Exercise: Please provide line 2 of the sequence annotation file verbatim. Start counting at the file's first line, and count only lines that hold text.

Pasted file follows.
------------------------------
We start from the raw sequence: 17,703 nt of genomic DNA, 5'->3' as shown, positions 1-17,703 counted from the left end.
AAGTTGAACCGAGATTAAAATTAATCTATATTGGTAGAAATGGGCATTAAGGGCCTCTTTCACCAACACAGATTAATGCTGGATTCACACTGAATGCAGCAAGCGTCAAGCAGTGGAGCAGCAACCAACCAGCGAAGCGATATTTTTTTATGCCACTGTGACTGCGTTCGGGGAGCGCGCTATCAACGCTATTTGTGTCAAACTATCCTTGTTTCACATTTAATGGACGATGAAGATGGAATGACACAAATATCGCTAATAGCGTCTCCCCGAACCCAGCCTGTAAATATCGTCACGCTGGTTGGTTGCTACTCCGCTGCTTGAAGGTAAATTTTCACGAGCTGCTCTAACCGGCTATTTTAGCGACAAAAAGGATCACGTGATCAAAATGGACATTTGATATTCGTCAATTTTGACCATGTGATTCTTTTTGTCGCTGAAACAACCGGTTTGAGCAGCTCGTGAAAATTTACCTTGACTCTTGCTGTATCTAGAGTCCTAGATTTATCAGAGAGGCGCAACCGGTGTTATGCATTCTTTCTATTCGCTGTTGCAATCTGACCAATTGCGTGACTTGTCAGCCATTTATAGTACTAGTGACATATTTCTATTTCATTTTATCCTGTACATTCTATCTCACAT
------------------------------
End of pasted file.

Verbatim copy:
AAGTTGAACCGAGATTAAAATTAATCTATATTGGTAGAAATGGGCATTAAGGGCCTCTTTCACCAACACAGATTAATGCTGGATTCACACTGAATGCAGCAAGCGTCAAGCAGTGGAGCAGCAACCAACCAGCGAAGCGATATTTTTTTATGCCACTGTGACTGCGTTCGGGGAGCGCGCTATCAACGCTATTTGTGTCAAACTATCCTTGTTTCACATTTAATGGACGATGAAGATGGAATGACACAAATATCGCTAATAGCGTCTCCCCGAACCCAGCCTGTAAATATCGTCACGCTGGTTGGTTGCTACTCCGCTGCTTGAAGGTAAATTTTCACGAGCTGCTCTAACCGGCTATTTTAGCGACAAAAAGGATCACGTGATCAAAATGGACATTTGATATTCGTCAATTTTGACCATGTGATTCTTTTTGTCGCTGAAACAACCGGTTTGAGCAGCTCGTGAAAATTTACCTTGACTCTTGCTGTATCTAGAGTCCTAGATTTATCAGAGAGGCGCAACCGGTGTTATGCATTCTTTCTATTCGCTGTTGCAATCTGACCAATTGCGTGACTTGTCAGCCATTTATAGTACTAGTGACATATTTCTATTTCATTTTATCCTGTACATTCTATCTCACAT